Lights on for aminopeptidases in cystic kidney disease.
Authors Bottinger EP
Submitted By Erwin Bottinger on 8/1/2012
Status Published
Journal The Journal of clinical investigation
Year 2010
Date Published 3/1/2010
Volume : Pages 120 : 660 - 663
PubMed Reference 20179346
Abstract While erudite cell biologists have for many decades described singular immotile
appendages known as primary cilia to be present on most cells in our bodies,
cilial function(s) long remained an enigma. Driven largely by an ever increasing
number of discoveries of genetic defects in primary cilia during the past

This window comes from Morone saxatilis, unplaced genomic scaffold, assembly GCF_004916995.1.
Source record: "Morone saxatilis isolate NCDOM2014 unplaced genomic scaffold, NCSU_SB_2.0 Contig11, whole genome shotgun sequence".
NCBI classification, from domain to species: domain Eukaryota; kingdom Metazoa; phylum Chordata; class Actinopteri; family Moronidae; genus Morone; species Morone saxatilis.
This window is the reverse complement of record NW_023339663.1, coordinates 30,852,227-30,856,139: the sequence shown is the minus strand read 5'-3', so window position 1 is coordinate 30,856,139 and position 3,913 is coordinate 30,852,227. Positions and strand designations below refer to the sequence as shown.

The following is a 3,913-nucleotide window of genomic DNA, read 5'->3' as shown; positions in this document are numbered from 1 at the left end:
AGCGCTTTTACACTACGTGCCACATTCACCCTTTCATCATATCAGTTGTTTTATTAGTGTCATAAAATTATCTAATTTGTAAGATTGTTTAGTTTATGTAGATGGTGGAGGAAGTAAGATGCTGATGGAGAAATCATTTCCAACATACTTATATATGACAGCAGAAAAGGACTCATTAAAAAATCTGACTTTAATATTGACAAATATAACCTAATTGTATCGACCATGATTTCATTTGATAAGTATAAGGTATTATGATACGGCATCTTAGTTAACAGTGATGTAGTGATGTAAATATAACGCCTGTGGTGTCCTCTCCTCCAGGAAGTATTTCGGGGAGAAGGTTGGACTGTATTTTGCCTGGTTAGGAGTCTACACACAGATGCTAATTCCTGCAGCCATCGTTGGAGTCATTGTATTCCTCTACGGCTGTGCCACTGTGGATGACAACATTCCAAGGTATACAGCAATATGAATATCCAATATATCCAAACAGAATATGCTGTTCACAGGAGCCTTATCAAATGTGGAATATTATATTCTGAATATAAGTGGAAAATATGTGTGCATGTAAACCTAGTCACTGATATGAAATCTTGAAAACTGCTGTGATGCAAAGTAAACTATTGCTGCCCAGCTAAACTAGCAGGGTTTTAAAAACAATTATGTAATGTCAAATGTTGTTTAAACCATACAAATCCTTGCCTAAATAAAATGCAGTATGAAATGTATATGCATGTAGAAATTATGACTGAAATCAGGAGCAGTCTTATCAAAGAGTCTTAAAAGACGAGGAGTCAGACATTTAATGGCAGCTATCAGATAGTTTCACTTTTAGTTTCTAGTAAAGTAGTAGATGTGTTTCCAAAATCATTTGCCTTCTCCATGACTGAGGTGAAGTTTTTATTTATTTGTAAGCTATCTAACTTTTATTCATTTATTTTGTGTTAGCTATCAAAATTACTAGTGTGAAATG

decade, cilia were catapulted from a long lasting existence in obscurity into
the bright spotlight in cell biology and medicine. The study by O'Toole et al.
in this issue of the JCI adds a novel "enzymatic" facet to the rapidly growing
information about these little cellular tails, by demonstrating that defects in
the XPNPEP3 gene, which encodes mitochondrial and cytosolic splice variants of
X-prolyl aminopeptidase 3, can cause nephronophthisis-like ciliopathy. Future
studies are in order now to elucidate the cystogenic pathways affected by
disrupted enzymatic function of XPNPEP3 in cilia-related cystogenic diseases.

Investigators with authorship
Erwin BottingerMount Sinai School of Medicine